Cardano is competing to be the leading platform for building and operating decentralised applications (dApps). Cardano has a native cryptocurrency that’s also known as ADA, which is used to incentivise activity to make Cardano run and also as a way to invest in its future.
ADA has a capped supply of 45 billion, which means that no more ADA coins will be created once this amount is in circulation. This adds an element of scarcity to ADA that its supporters argue also makes it a good store of value.
What makes Cardano unique?
Cardano is sometimes referred to as the next-gen Ethereum, because it uses a new way of verifying transactions and activity known as ‘proof-of-stake’, which Ethereum also recently transitioned to.
This means that participants instead of miners competing to validate transactions as with Bitcoin, randomly-chosen winners that have ‘staked’ ADA are awarded the opportunity to verify transactions in a lottery-like system and are rewarded with ADA coins. Its supporters argue that this makes it faster and more environmentally friendly, as large amounts of computing power isn’t required in its creation.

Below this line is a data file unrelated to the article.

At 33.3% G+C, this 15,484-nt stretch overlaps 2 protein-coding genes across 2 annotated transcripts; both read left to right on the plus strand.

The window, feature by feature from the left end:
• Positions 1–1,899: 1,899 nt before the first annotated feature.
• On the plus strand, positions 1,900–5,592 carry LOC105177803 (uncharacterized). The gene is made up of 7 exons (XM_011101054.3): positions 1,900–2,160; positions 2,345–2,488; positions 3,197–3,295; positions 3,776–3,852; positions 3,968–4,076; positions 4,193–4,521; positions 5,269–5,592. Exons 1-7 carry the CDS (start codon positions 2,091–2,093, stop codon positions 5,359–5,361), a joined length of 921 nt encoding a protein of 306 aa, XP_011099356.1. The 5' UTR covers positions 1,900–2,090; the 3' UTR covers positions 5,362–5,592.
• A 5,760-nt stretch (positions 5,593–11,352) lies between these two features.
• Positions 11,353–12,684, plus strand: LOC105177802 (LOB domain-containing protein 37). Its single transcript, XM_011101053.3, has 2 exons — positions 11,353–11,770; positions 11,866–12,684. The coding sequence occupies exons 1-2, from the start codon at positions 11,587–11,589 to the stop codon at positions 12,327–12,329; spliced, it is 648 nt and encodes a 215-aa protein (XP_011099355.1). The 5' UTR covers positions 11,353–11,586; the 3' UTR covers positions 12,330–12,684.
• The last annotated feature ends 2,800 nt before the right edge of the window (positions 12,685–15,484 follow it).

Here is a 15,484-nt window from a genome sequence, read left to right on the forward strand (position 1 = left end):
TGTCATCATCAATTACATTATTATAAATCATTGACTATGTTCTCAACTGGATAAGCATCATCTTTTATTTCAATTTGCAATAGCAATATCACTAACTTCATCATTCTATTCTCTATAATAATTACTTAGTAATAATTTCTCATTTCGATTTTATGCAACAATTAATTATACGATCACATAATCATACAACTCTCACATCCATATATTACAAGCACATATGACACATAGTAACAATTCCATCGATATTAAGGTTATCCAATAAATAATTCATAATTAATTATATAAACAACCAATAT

Cardano is known for its academic, research-based approach to rolling out projects on the Cardano blockchain, but while this approach ensures scientific precision in all it does, it has in the past been criticised for leading to the slow development of its services and products over the years.